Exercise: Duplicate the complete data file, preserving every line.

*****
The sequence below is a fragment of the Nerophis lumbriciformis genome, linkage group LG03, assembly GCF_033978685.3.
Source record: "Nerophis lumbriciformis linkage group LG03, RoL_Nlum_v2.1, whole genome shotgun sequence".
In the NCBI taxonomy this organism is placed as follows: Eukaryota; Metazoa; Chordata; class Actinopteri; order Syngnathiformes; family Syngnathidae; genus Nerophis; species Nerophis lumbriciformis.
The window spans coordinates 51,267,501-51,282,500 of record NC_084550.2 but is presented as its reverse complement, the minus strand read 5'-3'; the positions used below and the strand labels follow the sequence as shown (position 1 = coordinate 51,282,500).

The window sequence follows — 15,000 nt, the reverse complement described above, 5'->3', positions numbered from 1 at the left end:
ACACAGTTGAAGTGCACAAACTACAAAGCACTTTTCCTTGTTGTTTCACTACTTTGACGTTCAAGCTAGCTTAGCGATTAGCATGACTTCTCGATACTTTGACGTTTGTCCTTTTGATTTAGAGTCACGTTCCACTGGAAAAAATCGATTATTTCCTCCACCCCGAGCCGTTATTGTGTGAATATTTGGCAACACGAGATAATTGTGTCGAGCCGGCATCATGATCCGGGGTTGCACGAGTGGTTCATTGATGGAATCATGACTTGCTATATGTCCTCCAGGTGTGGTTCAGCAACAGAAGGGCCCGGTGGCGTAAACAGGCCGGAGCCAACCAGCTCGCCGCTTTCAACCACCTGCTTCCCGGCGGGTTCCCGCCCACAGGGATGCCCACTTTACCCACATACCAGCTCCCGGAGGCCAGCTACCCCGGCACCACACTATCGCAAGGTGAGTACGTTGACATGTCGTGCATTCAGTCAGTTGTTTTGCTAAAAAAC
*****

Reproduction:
The sequence below is a fragment of the Nerophis lumbriciformis genome, linkage group LG03, assembly GCF_033978685.3.
Source record: "Nerophis lumbriciformis linkage group LG03, RoL_Nlum_v2.1, whole genome shotgun sequence".
In the NCBI taxonomy this organism is placed as follows: Eukaryota; Metazoa; Chordata; class Actinopteri; order Syngnathiformes; family Syngnathidae; genus Nerophis; species Nerophis lumbriciformis.
The window spans coordinates 51,267,501-51,282,500 of record NC_084550.2 but is presented as its reverse complement, the minus strand read 5'-3'; the positions used below and the strand labels follow the sequence as shown (position 1 = coordinate 51,282,500).

The window sequence follows — 15,000 nt, the reverse complement described above, 5'->3', positions numbered from 1 at the left end:
ACACAGTTGAAGTGCACAAACTACAAAGCACTTTTCCTTGTTGTTTCACTACTTTGACGTTCAAGCTAGCTTAGCGATTAGCATGACTTCTCGATACTTTGACGTTTGTCCTTTTGATTTAGAGTCACGTTCCACTGGAAAAAATCGATTATTTCCTCCACCCCGAGCCGTTATTGTGTGAATATTTGGCAACACGAGATAATTGTGTCGAGCCGGCATCATGATCCGGGGTTGCACGAGTGGTTCATTGATGGAATCATGACTTGCTATATGTCCTCCAGGTGTGGTTCAGCAACAGAAGGGCCCGGTGGCGTAAACAGGCCGGAGCCAACCAGCTCGCCGCTTTCAACCACCTGCTTCCCGGCGGGTTCCCGCCCACAGGGATGCCCACTTTACCCACATACCAGCTCCCGGAGGCCAGCTACCCCGGCACCACACTATCGCAAGGTGAGTACGTTGACATGTCGTGCATTCAGTCAGTTGTTTTGCTAAAAAAC